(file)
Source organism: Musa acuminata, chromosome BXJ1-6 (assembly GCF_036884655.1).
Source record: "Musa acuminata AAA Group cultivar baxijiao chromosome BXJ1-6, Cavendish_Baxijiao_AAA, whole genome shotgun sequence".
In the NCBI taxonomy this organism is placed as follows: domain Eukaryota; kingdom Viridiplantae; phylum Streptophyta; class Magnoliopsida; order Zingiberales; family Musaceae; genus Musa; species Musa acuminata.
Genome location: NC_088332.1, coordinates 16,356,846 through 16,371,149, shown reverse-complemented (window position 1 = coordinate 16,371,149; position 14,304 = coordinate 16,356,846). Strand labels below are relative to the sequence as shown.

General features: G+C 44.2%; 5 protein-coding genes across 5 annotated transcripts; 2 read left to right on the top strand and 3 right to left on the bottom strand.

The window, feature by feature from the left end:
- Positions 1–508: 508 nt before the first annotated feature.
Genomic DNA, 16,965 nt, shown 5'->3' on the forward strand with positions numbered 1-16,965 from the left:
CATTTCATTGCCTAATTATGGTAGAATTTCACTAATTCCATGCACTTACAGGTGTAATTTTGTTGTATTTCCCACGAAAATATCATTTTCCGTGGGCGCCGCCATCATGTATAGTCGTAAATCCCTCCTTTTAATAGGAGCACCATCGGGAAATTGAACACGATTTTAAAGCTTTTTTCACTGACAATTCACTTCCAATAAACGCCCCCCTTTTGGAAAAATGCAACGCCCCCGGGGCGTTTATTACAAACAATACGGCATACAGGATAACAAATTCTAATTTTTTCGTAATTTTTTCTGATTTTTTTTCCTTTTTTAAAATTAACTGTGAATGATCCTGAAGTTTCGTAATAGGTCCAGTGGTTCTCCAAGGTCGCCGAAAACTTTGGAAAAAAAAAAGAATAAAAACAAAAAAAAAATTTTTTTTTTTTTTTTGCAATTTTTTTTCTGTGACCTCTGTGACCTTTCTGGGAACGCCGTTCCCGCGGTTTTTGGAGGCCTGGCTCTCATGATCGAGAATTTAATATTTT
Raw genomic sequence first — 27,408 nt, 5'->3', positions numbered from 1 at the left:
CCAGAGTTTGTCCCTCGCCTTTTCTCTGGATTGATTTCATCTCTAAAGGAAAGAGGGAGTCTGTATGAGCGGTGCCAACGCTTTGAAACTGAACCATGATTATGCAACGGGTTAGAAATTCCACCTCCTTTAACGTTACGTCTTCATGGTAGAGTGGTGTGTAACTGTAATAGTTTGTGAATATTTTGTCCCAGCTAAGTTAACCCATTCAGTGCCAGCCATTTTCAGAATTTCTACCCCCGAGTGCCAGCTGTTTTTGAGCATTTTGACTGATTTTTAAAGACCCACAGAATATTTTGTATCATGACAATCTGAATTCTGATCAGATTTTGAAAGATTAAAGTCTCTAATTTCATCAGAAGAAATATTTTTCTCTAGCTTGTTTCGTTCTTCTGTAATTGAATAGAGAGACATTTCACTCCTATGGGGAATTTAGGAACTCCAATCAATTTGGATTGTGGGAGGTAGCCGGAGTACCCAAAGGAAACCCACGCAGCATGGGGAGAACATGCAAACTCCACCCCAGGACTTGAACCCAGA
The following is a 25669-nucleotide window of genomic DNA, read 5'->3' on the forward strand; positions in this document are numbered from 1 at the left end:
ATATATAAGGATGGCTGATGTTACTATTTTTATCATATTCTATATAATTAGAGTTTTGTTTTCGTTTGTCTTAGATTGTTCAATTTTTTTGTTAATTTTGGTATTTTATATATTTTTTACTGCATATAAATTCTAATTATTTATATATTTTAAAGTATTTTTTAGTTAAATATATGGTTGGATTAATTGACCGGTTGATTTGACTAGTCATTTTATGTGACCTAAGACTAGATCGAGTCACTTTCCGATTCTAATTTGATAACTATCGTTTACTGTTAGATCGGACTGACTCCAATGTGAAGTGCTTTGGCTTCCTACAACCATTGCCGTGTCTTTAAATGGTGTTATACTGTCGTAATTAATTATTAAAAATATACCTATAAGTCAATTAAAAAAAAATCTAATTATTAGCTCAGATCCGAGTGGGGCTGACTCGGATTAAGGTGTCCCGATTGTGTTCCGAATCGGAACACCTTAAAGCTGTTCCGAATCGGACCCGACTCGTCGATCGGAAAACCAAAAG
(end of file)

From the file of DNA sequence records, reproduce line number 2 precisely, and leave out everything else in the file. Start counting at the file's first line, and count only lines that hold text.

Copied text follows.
Source record: "Musa acuminata AAA Group cultivar baxijiao chromosome BXJ1-6, Cavendish_Baxijiao_AAA, whole genome shotgun sequence".